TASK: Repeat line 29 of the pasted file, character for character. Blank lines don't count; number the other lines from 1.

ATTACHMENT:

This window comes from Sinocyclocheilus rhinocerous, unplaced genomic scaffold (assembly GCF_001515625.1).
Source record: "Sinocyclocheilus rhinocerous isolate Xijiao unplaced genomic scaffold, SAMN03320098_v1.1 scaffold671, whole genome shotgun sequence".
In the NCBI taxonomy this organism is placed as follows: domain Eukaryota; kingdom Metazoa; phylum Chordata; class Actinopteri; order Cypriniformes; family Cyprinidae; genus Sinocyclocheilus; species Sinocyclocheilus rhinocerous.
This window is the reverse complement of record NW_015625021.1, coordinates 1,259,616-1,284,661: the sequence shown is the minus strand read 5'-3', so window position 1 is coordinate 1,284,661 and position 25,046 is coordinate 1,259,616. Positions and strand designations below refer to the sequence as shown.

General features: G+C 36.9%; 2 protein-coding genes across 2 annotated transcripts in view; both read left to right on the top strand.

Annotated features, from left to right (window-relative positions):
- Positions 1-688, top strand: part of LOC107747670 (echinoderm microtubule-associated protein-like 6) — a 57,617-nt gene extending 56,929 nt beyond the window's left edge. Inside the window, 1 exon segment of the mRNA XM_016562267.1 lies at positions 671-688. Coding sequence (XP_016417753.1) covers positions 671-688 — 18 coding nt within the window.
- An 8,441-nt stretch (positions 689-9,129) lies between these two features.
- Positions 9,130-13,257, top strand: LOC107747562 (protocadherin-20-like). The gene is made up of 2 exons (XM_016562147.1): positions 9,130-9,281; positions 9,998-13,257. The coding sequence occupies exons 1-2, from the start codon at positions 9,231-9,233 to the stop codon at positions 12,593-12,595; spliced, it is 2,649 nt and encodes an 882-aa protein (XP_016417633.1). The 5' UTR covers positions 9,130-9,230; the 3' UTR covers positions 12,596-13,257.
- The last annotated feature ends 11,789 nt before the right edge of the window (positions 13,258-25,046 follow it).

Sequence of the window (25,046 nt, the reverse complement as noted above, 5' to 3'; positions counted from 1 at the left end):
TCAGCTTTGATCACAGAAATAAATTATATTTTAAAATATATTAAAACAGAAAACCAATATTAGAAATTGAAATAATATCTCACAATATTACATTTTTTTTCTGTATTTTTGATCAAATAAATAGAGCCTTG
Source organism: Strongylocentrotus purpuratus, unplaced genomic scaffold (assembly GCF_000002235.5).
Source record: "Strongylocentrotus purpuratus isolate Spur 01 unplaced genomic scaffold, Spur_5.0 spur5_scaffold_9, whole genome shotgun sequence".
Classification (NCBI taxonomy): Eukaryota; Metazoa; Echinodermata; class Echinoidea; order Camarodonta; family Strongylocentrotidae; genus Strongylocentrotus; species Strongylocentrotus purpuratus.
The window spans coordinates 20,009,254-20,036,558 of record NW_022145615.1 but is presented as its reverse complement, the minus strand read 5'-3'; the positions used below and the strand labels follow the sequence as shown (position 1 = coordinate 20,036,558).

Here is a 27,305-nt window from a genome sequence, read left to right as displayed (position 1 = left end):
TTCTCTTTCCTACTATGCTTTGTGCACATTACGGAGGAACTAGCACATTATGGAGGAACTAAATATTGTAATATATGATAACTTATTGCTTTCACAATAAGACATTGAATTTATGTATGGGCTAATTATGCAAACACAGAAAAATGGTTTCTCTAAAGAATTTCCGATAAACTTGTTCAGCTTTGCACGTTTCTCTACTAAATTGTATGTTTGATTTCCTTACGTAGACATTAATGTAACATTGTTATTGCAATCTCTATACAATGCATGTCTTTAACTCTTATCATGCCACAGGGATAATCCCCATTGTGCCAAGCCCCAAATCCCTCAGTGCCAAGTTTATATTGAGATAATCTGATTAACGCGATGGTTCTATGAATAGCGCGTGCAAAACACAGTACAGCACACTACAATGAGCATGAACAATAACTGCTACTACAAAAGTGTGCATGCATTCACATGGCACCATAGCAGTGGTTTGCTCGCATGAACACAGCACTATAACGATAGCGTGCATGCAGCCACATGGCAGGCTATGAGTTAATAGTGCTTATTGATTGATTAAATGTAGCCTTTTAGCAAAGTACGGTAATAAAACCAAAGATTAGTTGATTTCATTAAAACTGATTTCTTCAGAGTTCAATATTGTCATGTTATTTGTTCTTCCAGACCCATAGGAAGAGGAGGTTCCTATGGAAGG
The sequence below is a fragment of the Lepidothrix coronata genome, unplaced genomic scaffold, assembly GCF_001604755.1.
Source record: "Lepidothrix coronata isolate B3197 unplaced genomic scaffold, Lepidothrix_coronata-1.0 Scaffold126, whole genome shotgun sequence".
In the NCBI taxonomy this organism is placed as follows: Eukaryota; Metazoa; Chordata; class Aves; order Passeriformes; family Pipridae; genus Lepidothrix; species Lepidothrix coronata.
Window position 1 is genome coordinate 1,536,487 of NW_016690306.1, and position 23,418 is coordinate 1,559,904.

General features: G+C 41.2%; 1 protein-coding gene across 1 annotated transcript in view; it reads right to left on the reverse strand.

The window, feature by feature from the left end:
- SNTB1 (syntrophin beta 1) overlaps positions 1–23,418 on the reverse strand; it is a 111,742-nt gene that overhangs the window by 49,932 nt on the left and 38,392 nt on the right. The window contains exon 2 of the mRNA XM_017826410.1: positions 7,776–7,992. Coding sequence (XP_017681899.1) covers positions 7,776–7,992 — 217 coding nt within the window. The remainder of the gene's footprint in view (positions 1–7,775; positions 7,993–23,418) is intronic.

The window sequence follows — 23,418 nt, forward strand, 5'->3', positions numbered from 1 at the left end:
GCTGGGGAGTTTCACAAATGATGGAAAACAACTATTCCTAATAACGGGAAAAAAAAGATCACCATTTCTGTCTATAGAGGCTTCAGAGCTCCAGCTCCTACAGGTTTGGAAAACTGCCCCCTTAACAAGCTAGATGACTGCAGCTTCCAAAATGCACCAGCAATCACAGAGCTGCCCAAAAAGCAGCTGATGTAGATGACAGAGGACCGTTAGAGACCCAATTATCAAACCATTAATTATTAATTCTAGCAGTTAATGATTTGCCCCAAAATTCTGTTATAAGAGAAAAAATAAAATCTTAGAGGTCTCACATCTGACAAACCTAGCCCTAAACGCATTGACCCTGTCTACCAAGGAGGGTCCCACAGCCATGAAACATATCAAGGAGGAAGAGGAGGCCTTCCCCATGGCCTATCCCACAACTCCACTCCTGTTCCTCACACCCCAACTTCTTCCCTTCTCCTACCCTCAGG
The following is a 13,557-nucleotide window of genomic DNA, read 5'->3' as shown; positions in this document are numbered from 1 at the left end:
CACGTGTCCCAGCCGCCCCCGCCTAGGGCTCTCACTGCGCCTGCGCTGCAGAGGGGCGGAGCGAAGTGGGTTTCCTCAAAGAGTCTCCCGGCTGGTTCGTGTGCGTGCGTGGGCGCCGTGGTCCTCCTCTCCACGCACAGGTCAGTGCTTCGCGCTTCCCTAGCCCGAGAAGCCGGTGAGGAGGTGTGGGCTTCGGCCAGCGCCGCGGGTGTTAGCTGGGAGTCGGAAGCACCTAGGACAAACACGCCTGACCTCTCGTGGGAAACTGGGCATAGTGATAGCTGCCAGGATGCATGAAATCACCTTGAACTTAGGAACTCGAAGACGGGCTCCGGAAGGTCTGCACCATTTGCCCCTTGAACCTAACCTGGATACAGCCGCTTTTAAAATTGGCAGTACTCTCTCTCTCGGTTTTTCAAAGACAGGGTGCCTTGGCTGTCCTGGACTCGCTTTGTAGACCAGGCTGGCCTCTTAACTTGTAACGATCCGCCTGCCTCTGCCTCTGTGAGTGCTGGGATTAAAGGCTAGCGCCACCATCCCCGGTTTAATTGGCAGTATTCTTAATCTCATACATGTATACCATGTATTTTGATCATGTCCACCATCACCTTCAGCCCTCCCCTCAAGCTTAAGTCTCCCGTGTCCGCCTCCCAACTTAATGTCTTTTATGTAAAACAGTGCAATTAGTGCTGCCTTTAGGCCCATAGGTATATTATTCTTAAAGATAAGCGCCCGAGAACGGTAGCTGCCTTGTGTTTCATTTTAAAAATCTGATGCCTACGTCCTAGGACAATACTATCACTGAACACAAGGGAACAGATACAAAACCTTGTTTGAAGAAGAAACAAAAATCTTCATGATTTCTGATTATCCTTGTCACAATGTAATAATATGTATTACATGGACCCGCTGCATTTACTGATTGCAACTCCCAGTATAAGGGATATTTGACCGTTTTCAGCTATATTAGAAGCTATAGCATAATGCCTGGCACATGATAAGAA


CACGTGTCCCAGCCGCCCCCGCCTAGGGCTCTCACTGCGCCTGCGCTGCAGAGGGGCGGAGCGAAGTGGGTTTCCTCAAAGAGTCTCCCGGCTGGTTCGTGTGCGTGCGTGGGCGCCGTGGTCCTCCTCTCCACGCACAGGTCAGTGCTTCGCGCTTCCCTAGCCCGAGAAGCCGGTGAGGAGGTGTGGGCTTCGGCCAGCGCCGCGGGTGTTAGCTGGGAGTCGGAAGCACCTAGGACAAACACGCCTGACCTCTCGTGGGAAACTGGGCATAGTGATAGCTGCCAGGATGCATGAAATCACCTTGAACTTAGGAACTCGAAGACGGGCTCCGGAAGGTCTGCACCATTTGCCCCTTGAACCTAACCTGGATACAGCCGCTTTTAAAATTGGCAGTACTCTCTCTCTCGGTTTTTCAAAGACAGGGTGCCTTGGCTGTCCTGGACTCGCTTTGTAGACCAGGCTGGCCTCTTAACTTGTAACGATCCGCCTGCCTCTGCCTCTGTGAGTGCTGGGATTAAAGGCTAGCGCCACCATCCCCGGTTTAATTGGCAGTATTCTTAATCTCATACATGTATACCATGTATTTTGATCATGTCCACCATCACCTTCAGCCCTCCCCTCAAGCTTAAGTCTCCCGTGTCCGCCTCCCAACTTAATGTCTTTTATGTAAAACAGTGCAATTAGTGCTGCCTTTAGGCCCATAGGTATATTATTCTTAAAGATAAGCGCCCGAGAACGGTAGCTGCCTTGTGTTTCATTTTAAAAATCTGATGCCTACGTCCTAGGACAATACTATCACTGAACACAAGGGAACAGATACAAAACCTTGTTTGAAGAAGAAACAAAAATCTTCATGATTTCTGATTATCCTTGTCACAATGTAATAATATGTATTACATGGACCCGCTGCATTTACTGATTGCAACTCCCAGTATAAGGGATATTTGACCGTTTTCAGCTATATTAGAAGCTATAGCATAATGCCTGGCACATGATAAGAA